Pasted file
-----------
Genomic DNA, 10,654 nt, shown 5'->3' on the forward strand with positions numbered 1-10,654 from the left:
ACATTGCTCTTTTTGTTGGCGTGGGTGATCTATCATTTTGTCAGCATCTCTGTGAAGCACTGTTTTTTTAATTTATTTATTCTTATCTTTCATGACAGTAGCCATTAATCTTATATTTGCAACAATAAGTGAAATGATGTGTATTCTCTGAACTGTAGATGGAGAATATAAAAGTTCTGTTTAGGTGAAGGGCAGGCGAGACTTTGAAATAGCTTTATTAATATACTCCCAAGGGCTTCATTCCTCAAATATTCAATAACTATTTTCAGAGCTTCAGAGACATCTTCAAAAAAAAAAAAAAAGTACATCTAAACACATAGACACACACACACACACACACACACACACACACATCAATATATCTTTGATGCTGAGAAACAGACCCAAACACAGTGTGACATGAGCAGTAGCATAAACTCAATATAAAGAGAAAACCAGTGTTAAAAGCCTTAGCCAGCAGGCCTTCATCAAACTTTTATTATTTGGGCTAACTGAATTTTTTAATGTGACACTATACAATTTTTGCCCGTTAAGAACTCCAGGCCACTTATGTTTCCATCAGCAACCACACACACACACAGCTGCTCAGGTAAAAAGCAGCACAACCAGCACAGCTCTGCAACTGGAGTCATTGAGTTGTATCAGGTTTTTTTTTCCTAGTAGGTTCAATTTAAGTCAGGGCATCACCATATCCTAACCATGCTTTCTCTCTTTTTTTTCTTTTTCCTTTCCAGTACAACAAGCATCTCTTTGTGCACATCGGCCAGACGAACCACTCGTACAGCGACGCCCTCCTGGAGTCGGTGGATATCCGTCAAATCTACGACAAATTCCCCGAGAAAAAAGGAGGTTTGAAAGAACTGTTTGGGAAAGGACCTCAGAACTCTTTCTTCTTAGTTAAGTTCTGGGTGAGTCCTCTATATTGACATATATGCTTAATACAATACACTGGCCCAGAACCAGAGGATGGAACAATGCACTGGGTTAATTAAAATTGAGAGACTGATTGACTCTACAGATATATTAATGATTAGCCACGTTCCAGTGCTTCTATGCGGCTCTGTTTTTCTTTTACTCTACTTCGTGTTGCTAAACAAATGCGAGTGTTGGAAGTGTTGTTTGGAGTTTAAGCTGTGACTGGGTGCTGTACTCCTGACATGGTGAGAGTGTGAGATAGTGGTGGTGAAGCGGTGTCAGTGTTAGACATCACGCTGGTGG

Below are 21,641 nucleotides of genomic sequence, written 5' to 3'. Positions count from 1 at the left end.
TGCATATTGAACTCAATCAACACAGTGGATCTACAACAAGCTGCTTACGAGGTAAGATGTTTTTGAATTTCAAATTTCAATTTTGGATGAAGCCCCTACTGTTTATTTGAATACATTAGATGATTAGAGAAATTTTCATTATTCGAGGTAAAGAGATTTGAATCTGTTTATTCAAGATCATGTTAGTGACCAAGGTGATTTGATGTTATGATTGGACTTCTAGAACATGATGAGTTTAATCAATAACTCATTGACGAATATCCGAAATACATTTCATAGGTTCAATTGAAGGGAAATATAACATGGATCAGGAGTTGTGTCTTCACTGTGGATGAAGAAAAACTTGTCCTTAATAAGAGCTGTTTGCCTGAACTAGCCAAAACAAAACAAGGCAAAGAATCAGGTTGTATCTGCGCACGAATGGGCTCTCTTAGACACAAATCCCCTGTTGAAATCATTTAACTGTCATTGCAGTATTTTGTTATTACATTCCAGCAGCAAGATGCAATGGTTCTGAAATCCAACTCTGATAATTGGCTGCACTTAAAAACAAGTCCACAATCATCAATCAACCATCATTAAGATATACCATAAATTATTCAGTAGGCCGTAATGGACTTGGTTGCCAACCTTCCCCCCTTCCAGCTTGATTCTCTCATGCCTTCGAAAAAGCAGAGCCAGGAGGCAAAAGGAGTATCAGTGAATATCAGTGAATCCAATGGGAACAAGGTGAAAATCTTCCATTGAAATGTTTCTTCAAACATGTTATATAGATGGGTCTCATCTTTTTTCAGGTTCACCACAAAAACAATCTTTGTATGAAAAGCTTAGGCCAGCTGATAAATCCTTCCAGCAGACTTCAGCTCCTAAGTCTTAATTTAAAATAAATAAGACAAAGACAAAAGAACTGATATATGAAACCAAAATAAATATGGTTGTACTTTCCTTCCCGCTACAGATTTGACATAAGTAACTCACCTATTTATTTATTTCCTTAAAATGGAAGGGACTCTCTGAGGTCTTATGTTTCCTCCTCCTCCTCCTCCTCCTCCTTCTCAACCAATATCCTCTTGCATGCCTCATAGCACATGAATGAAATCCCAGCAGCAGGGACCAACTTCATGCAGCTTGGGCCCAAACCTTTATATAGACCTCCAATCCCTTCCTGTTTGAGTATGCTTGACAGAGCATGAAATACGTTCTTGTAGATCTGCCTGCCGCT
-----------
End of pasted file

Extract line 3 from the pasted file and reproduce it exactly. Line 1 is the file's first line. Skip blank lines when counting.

Below are 21,641 nucleotides of genomic sequence, written 5' to 3'. Positions count from 1 at the left end.